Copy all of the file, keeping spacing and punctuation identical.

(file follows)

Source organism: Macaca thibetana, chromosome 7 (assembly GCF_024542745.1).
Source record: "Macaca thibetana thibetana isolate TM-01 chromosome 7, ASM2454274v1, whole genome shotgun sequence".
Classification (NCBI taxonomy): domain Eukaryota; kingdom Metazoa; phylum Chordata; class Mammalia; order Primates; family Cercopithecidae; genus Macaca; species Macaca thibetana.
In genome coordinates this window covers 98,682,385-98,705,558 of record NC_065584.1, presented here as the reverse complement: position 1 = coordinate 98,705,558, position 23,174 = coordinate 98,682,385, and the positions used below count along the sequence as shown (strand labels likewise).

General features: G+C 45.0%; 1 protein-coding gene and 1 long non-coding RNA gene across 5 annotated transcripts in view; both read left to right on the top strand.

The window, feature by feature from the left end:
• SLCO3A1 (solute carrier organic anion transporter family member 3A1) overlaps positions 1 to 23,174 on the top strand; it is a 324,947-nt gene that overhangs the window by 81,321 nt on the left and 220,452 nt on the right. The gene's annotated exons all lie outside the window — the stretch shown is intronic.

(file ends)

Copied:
Source organism: Macaca thibetana, chromosome 7 (assembly GCF_024542745.1).
Source record: "Macaca thibetana thibetana isolate TM-01 chromosome 7, ASM2454274v1, whole genome shotgun sequence".
Classification (NCBI taxonomy): domain Eukaryota; kingdom Metazoa; phylum Chordata; class Mammalia; order Primates; family Cercopithecidae; genus Macaca; species Macaca thibetana.
In genome coordinates this window covers 98,682,385-98,705,558 of record NC_065584.1, presented here as the reverse complement: position 1 = coordinate 98,705,558, position 23,174 = coordinate 98,682,385, and the positions used below count along the sequence as shown (strand labels likewise).

General features: G+C 45.0%; 1 protein-coding gene and 1 long non-coding RNA gene across 5 annotated transcripts in view; both read left to right on the top strand.

The window, feature by feature from the left end:
• SLCO3A1 (solute carrier organic anion transporter family member 3A1) overlaps positions 1 to 23,174 on the top strand; it is a 324,947-nt gene that overhangs the window by 81,321 nt on the left and 220,452 nt on the right. The gene's annotated exons all lie outside the window — the stretch shown is intronic.